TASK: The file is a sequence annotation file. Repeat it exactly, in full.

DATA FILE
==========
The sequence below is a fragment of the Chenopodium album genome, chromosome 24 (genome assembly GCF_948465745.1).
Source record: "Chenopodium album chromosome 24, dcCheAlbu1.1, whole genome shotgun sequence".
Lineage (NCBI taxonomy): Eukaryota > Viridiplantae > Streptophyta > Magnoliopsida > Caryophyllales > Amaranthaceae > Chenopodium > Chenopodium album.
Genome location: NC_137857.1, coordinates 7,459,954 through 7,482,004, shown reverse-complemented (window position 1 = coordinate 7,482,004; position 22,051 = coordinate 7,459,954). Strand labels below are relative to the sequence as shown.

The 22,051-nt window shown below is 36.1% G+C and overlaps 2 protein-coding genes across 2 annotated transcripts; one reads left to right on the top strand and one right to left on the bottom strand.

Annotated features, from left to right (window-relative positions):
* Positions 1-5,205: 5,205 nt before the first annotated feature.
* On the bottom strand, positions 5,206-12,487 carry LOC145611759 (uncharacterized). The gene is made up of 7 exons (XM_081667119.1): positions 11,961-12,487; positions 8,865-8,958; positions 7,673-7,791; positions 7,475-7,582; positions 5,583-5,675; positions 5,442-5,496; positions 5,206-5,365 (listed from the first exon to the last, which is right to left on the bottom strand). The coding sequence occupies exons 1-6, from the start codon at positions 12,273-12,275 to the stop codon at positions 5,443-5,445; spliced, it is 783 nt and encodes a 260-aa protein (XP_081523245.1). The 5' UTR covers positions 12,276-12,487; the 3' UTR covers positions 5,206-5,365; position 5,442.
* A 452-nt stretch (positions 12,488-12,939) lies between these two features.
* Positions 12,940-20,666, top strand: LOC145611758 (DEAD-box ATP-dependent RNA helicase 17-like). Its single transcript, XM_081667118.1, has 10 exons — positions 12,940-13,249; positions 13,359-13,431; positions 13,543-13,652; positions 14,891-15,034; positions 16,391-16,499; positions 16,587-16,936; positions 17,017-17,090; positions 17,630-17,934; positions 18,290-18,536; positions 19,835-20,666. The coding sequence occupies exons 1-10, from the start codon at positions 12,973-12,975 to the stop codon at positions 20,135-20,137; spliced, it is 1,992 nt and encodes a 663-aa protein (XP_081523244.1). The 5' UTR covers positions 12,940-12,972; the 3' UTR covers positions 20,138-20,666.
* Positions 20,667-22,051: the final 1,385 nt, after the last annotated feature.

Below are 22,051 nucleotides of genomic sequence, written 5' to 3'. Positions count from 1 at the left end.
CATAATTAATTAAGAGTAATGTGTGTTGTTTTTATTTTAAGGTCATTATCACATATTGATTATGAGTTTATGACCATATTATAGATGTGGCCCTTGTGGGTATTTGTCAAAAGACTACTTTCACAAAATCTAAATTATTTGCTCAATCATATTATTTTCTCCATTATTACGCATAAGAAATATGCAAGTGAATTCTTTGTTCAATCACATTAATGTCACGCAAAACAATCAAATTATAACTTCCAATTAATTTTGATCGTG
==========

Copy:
The sequence below is a fragment of the Chenopodium album genome, chromosome 24 (genome assembly GCF_948465745.1).
Source record: "Chenopodium album chromosome 24, dcCheAlbu1.1, whole genome shotgun sequence".
Lineage (NCBI taxonomy): Eukaryota > Viridiplantae > Streptophyta > Magnoliopsida > Caryophyllales > Amaranthaceae > Chenopodium > Chenopodium album.
Genome location: NC_137857.1, coordinates 7,459,954 through 7,482,004, shown reverse-complemented (window position 1 = coordinate 7,482,004; position 22,051 = coordinate 7,459,954). Strand labels below are relative to the sequence as shown.

The 22,051-nt window shown below is 36.1% G+C and overlaps 2 protein-coding genes across 2 annotated transcripts; one reads left to right on the top strand and one right to left on the bottom strand.

Annotated features, from left to right (window-relative positions):
* Positions 1-5,205: 5,205 nt before the first annotated feature.
* On the bottom strand, positions 5,206-12,487 carry LOC145611759 (uncharacterized). The gene is made up of 7 exons (XM_081667119.1): positions 11,961-12,487; positions 8,865-8,958; positions 7,673-7,791; positions 7,475-7,582; positions 5,583-5,675; positions 5,442-5,496; positions 5,206-5,365 (listed from the first exon to the last, which is right to left on the bottom strand). The coding sequence occupies exons 1-6, from the start codon at positions 12,273-12,275 to the stop codon at positions 5,443-5,445; spliced, it is 783 nt and encodes a 260-aa protein (XP_081523245.1). The 5' UTR covers positions 12,276-12,487; the 3' UTR covers positions 5,206-5,365; position 5,442.
* A 452-nt stretch (positions 12,488-12,939) lies between these two features.
* Positions 12,940-20,666, top strand: LOC145611758 (DEAD-box ATP-dependent RNA helicase 17-like). Its single transcript, XM_081667118.1, has 10 exons — positions 12,940-13,249; positions 13,359-13,431; positions 13,543-13,652; positions 14,891-15,034; positions 16,391-16,499; positions 16,587-16,936; positions 17,017-17,090; positions 17,630-17,934; positions 18,290-18,536; positions 19,835-20,666. The coding sequence occupies exons 1-10, from the start codon at positions 12,973-12,975 to the stop codon at positions 20,135-20,137; spliced, it is 1,992 nt and encodes a 663-aa protein (XP_081523244.1). The 5' UTR covers positions 12,940-12,972; the 3' UTR covers positions 20,138-20,666.
* Positions 20,667-22,051: the final 1,385 nt, after the last annotated feature.

Below are 22,051 nucleotides of genomic sequence, written 5' to 3'. Positions count from 1 at the left end.
CATAATTAATTAAGAGTAATGTGTGTTGTTTTTATTTTAAGGTCATTATCACATATTGATTATGAGTTTATGACCATATTATAGATGTGGCCCTTGTGGGTATTTGTCAAAAGACTACTTTCACAAAATCTAAATTATTTGCTCAATCATATTATTTTCTCCATTATTACGCATAAGAAATATGCAAGTGAATTCTTTGTTCAATCACATTAATGTCACGCAAAACAATCAAATTATAACTTCCAATTAATTTTGATCGTG